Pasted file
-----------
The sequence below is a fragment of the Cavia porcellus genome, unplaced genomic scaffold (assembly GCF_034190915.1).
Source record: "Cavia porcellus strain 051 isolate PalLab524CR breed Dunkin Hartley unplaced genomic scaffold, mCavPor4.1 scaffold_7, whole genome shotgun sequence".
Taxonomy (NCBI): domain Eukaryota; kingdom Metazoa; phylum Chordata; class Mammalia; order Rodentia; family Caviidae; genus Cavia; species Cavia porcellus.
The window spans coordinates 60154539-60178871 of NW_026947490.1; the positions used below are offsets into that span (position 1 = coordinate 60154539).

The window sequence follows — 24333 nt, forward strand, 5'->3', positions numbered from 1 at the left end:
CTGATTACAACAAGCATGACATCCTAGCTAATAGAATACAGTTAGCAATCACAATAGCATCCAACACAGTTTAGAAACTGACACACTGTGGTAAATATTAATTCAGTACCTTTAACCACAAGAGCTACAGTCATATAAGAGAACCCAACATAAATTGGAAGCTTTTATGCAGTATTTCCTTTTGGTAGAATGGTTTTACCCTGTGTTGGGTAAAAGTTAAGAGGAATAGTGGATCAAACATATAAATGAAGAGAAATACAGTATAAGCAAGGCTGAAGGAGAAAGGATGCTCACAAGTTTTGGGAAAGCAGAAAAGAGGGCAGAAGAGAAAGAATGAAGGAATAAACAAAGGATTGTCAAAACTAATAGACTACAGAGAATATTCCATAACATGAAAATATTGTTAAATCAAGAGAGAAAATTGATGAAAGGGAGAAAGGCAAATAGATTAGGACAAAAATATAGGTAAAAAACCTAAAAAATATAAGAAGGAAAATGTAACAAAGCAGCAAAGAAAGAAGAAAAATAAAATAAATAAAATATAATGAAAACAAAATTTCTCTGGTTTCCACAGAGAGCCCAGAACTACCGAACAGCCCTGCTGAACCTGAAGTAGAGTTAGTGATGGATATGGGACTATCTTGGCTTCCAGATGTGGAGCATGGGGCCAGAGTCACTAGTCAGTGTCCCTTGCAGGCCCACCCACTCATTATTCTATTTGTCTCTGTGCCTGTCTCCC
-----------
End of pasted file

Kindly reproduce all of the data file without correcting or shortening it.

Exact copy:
The sequence below is a fragment of the Cavia porcellus genome, unplaced genomic scaffold (assembly GCF_034190915.1).
Source record: "Cavia porcellus strain 051 isolate PalLab524CR breed Dunkin Hartley unplaced genomic scaffold, mCavPor4.1 scaffold_7, whole genome shotgun sequence".
Taxonomy (NCBI): domain Eukaryota; kingdom Metazoa; phylum Chordata; class Mammalia; order Rodentia; family Caviidae; genus Cavia; species Cavia porcellus.
The window spans coordinates 60154539-60178871 of NW_026947490.1; the positions used below are offsets into that span (position 1 = coordinate 60154539).

The window sequence follows — 24333 nt, forward strand, 5'->3', positions numbered from 1 at the left end:
CTGATTACAACAAGCATGACATCCTAGCTAATAGAATACAGTTAGCAATCACAATAGCATCCAACACAGTTTAGAAACTGACACACTGTGGTAAATATTAATTCAGTACCTTTAACCACAAGAGCTACAGTCATATAAGAGAACCCAACATAAATTGGAAGCTTTTATGCAGTATTTCCTTTTGGTAGAATGGTTTTACCCTGTGTTGGGTAAAAGTTAAGAGGAATAGTGGATCAAACATATAAATGAAGAGAAATACAGTATAAGCAAGGCTGAAGGAGAAAGGATGCTCACAAGTTTTGGGAAAGCAGAAAAGAGGGCAGAAGAGAAAGAATGAAGGAATAAACAAAGGATTGTCAAAACTAATAGACTACAGAGAATATTCCATAACATGAAAATATTGTTAAATCAAGAGAGAAAATTGATGAAAGGGAGAAAGGCAAATAGATTAGGACAAAAATATAGGTAAAAAACCTAAAAAATATAAGAAGGAAAATGTAACAAAGCAGCAAAGAAAGAAGAAAAATAAAATAAATAAAATATAATGAAAACAAAATTTCTCTGGTTTCCACAGAGAGCCCAGAACTACCGAACAGCCCTGCTGAACCTGAAGTAGAGTTAGTGATGGATATGGGACTATCTTGGCTTCCAGATGTGGAGCATGGGGCCAGAGTCACTAGTCAGTGTCCCTTGCAGGCCCACCCACTCATTATTCTATTTGTCTCTGTGCCTGTCTCCC